As I noted in my last "Books You Oughta Read" post, Trevanian's thriller "Shibumi" is not a novel that cries out for a follow-up. It's been more than 30 years since the book's publication, and the narrative arc of its protagonist, master assassin and Go player Nicholai Hel, ends quite decisively in its denouement.
Now, however, there's "Satori," "based on Trevanian's 'Shibumi'" and written by Don Winslow. Winslow, author of "Savages," "The Dawn Patrol" and other well-regarded crime novels is not the first name to pop to mind as a natural successor to Trevanian, aka Rodney Whitaker, the film studies professor who wrote "The Eiger Sanction," "The Summer of Katya" and other best-sellers. "Satori" is not a sequel, nor even a prequel, to "Shibumi," but is set within the quarter-century of Hel's life that his creator did not choose to dramatize.
"Satori" opens in 1951, just as Hel is released from the Japanese prison where he has spent three years in near-total isolation after killing his mentor/father-figure (an act of mercy, rather than of malice.) The CIA chooses to spring him with the proviso that he travel to Mao's China and assassinate the Soviet commissioner. Hel takes the assignment, falls in love his beautiful instructor Solange and adopts the identity of a French arms dealer. Once in Beijing, he discovers that his target, Voroshenin, has connections to his own childhood back in Shanghai, which makes the mission slightly more palatable.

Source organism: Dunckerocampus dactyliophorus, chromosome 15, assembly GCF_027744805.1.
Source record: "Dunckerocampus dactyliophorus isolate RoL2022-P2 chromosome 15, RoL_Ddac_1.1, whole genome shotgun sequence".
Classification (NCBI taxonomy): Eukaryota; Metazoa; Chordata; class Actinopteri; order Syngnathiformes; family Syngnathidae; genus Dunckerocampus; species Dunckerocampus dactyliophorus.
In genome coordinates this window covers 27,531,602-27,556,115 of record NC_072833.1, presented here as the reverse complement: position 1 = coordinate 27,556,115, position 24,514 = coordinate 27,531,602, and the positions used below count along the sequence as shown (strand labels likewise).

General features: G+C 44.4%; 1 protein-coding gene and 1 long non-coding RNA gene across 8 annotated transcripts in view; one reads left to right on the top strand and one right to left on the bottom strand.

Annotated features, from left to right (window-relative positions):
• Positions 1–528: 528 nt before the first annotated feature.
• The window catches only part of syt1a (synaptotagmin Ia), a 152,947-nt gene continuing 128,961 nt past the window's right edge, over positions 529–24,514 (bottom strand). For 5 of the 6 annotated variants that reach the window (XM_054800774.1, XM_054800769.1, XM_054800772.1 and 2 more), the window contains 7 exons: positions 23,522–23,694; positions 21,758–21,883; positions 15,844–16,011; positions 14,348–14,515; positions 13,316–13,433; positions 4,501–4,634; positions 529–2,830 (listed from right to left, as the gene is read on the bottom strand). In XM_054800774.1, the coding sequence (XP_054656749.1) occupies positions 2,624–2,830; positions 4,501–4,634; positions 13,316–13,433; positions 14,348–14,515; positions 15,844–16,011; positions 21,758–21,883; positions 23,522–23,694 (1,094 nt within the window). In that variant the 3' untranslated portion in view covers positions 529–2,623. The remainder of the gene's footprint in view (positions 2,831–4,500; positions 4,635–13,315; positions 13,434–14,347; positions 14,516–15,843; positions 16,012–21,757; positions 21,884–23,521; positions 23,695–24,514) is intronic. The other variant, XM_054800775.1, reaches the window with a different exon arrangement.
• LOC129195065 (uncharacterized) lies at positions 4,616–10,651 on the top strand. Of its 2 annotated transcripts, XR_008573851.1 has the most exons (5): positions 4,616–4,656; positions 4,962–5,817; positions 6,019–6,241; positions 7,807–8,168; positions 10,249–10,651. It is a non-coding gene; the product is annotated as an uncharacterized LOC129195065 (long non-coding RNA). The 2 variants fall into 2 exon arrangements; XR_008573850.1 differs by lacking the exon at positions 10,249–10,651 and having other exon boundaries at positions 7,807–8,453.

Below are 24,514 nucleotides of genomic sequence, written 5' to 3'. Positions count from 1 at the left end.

The ingenuity of the original "Shibumi" lay in its being simultaneously an edge-of-your-seat thriller and a satirical commentary of the very same thing. It's a difficult mode to master. While taking a much some straight-forward narrative strategy,Winslow does a pretty good job of it. His version of Hel, about 25 years younger than in the main action of "Shibumi," isn't quite as standoffish and world-weary, but there's a good measure of cynical humor at play. Most of the call-backs to the earlier book work well, although the character who will go on to become "The Gnome" in "Shimbumi" oddly has the speech patterns of another supporting character in that novel.
I can't decide how I would feel about "Satori" if I came to it cold. Even without his full back-story, Hel is a fun character, adept as he is at hoda korusa, "the naked kill," and employing his extraordinary "proximity sense" to locate danger in total darkness. In Winslow's hands, "Satori" has good character work, a twisty plot and some excellent scene-setting.
It's clear that more installments of the Hel saga will be forthcoming. For the moment, anyway, I'm along for the ride.